Jay Caspian Kang

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  • Writer-at-Large, The New York Times Magazine
  • Author of 'The Loneliest Americans', Named One of the "Best Books of the Year" by TIME and NPR
  • Emmy Award-Nominated Correspondent for HBO's 'Vice'
  • Co-Host, 'Time to Say Goodbye' Podcast



Jay Caspian Kang is a writer-at-large at The New York Times Magazine and the author of The Loneliest Americans. He was a founding editor at Grantland and an Emmy-nominated correspondent on Vice on HBO. He writes about race, identity, and economics for a variety of publications and outlets including This American Life, The New Yorker and The Nation and can speak at-length about a variety of topics, city planning, the history of immigration in the United States, education policy, Affirmative Action and gambling. Jay is a co-host of the podcast, Time to Say Goodbye, providing commentary, reporting, and links about Asia, the Coronavirus and Asian-America. 

 

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Reporting - Is There A Serial Killer Roaming The Streets of Chicago? | VICE News / HBO [6:00] - Get Sharable Link
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The Making of Asian-American Flushing

A history of how Flushing went from being a middle-class Irish neighborhood to the mecca of Asian-America on the East Coast. Topics discussed: gentrification, Tommy Huang, the "Asian Donald Trump," and migration patterns within cities.  ...

A history of how Flushing went from being a middle-class Irish neighborhood to the mecca of Asian-America on the East Coast. Topics discussed: gentrification, Tommy Huang, the "Asian Donald Trump," and migration patterns within cities. 

The History of Korean Food in America

A look at how restaurants in Koreatown, Los Angeles developed from the late seventies til today and the influences, both from Latino neighbors in the United States and from successive waves of immigrants from Korea and China helped shape the modern Korean restaurant. If you want to know why your fav ...

A look at how restaurants in Koreatown, Los Angeles developed from the late seventies til today and the influences, both from Latino neighbors in the United States and from successive waves of immigrants from Korea and China helped shape the modern Korean restaurant. If you want to know why your favorite Korean BBQ restaurant exists, Kang will give you the history.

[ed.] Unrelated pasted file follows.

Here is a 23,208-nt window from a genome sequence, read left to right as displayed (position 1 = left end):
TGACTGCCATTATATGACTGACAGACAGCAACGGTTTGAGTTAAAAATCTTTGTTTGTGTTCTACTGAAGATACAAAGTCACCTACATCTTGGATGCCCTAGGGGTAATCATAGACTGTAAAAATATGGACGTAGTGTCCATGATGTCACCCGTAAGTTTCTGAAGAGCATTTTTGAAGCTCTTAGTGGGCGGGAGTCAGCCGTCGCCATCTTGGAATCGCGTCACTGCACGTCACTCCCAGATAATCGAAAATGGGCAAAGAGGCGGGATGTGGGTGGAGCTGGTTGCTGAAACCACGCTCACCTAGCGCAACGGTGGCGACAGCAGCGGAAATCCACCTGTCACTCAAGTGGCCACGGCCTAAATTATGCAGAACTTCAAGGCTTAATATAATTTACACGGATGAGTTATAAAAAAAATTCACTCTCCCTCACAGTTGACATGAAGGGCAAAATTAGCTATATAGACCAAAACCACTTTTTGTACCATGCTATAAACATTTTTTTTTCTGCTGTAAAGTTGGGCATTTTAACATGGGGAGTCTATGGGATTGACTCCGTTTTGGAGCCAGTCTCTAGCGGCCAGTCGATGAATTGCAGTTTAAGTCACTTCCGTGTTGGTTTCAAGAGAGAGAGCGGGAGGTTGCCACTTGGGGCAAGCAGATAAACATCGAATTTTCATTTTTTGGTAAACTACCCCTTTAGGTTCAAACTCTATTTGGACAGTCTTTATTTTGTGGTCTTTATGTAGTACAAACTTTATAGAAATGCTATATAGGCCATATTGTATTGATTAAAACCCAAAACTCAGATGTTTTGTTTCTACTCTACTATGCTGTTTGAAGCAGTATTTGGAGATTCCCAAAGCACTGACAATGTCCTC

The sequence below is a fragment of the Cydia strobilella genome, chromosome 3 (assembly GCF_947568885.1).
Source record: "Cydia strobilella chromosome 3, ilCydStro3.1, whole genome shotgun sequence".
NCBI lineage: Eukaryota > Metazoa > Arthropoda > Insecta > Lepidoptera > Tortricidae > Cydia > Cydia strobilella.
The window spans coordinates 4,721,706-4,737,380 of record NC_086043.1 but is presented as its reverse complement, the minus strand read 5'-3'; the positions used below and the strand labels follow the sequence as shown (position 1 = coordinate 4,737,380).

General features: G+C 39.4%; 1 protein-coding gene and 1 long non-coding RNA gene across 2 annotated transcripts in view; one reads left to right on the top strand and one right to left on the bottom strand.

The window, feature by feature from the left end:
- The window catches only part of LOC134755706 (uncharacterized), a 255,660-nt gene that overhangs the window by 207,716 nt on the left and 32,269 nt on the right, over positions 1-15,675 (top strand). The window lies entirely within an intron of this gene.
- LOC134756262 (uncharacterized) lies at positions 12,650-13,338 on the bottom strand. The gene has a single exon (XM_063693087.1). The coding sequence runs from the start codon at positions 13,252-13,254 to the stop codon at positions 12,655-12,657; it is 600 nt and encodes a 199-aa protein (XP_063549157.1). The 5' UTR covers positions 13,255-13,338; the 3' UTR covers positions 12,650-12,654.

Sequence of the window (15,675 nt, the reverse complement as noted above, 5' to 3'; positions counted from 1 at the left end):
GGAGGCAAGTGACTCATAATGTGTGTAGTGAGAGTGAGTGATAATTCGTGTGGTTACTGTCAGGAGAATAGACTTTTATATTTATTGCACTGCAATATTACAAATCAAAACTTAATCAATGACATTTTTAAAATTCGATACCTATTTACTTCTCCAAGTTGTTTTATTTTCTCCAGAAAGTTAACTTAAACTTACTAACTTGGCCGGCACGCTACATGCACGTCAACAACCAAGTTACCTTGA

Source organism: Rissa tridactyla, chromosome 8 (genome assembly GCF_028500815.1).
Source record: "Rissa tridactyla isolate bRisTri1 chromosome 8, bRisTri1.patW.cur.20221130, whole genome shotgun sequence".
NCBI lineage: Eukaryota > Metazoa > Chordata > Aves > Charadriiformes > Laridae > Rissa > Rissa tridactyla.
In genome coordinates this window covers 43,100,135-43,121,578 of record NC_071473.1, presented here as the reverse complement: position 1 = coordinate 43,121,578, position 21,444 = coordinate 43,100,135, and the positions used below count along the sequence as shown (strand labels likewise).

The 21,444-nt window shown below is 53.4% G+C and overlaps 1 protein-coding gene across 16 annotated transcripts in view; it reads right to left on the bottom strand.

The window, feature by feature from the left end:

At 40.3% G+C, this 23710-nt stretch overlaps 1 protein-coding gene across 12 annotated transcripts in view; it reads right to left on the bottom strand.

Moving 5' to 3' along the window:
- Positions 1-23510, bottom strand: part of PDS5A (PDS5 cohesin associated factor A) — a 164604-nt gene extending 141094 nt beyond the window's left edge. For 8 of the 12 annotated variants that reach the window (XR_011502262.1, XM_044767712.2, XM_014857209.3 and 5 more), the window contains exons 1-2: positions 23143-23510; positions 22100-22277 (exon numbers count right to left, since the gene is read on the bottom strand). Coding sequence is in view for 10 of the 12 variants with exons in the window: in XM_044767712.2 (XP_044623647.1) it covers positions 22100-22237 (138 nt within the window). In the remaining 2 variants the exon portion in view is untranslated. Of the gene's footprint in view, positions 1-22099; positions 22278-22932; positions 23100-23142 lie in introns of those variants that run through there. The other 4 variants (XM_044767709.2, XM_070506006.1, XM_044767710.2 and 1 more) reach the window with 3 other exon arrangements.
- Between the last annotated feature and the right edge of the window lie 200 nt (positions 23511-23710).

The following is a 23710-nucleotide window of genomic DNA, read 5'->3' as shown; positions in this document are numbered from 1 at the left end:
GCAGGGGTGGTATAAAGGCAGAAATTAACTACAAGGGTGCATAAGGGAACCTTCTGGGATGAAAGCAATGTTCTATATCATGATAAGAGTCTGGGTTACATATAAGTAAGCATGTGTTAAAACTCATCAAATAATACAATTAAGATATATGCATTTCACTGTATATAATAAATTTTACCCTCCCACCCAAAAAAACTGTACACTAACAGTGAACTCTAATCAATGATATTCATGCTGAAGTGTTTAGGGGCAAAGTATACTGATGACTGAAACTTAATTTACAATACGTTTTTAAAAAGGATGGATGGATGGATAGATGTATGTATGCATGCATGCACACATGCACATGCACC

Is there really an Asian-America?

A provocative talk that argues that the modern boundaries of "Asian-American" as a racial/demographic group do not make sense to the vast majority of people who have been classified under that label. No "Asian-Americans" think of themselves as "Asian-American," but rather as "Chinese" or "Korean" or ...

A provocative talk that argues that the modern boundaries of "Asian-American" as a racial/demographic group do not make sense to the vast majority of people who have been classified under that label. No "Asian-Americans" think of themselves as "Asian-American," but rather as "Chinese" or "Korean" or "Indian-American." This talk argues for a disaggregation of this category and suggests better ways to foster real solidarity between these groups.

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<p><span>Jay Caspian Kang discusses Asian American identity in a way audiences will never forget, weaving threads of history, calls for solidarity, and personal storytelling  </span></p>

Jay Caspian Kang discusses Asian American identity in a way audiences will never forget, weaving threads of history, calls for solidarity, and personal storytelling  

Writer-at-large for The New York Times Magazine JAY CASPIAN KANG captures audiences with his riveting blend of family history and original reportage that explores—and reimagines—Asian American identity in a Black and white world. A masterful storyteller, Kang explores what it means to be Asian American, and shares the unforgettable story of his family, as they move from a housing project in Cambridge to an idyllic college town in the South and eventually to the West Coast, against the backdrop of a rapidly expanding Asian America, as millions more immigrants, many of them working-class or undocumented, stream into the country. At the same time, upwardly mobile urban professionals have struggled to reconcile their parents’ assimilationist goals—all while trying to carve out a new kind of belonging for their own children, who are neither white nor truly “people of color.”  Kang is also the author of The Loneliest Americans in which he discusses the existential loneliness in Asian Americans who try to locate themselves in the country’s racial binary, and how to cultivate solidarity.

Read some of Jay Caspian Kang’s New York Times articles > > 

Listen to him discuss the question of what it means to be Asian American > >

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Jay Caspian Kang is a writer-at-large at The New York Times Magazine and the author of The Loneliest Americans. He was a founding editor at Grantland and an Emmy-nominated correspondent on Vice on HBO. Kang's journalism career has been far from typical -- he started out in the writing business as a novelist, but found his way to journalism after spending much of his twenties as a professional poker player and overall surf bum. He writes now about race, identity, and economics for a variety of publications and outlets including This American Life, The New Yorker and The Nation and can speak at-length about a variety of topics, city planning, the history of immigration in the United States, education policy, Affirmative Action and gambling.

Jay is a co-host of the podcast, Time to Say Goodbye, providing commentary, reporting, and links about Asia, the Coronavirus and Asian-America. 

He currently lives in Berkeley, CA with his family.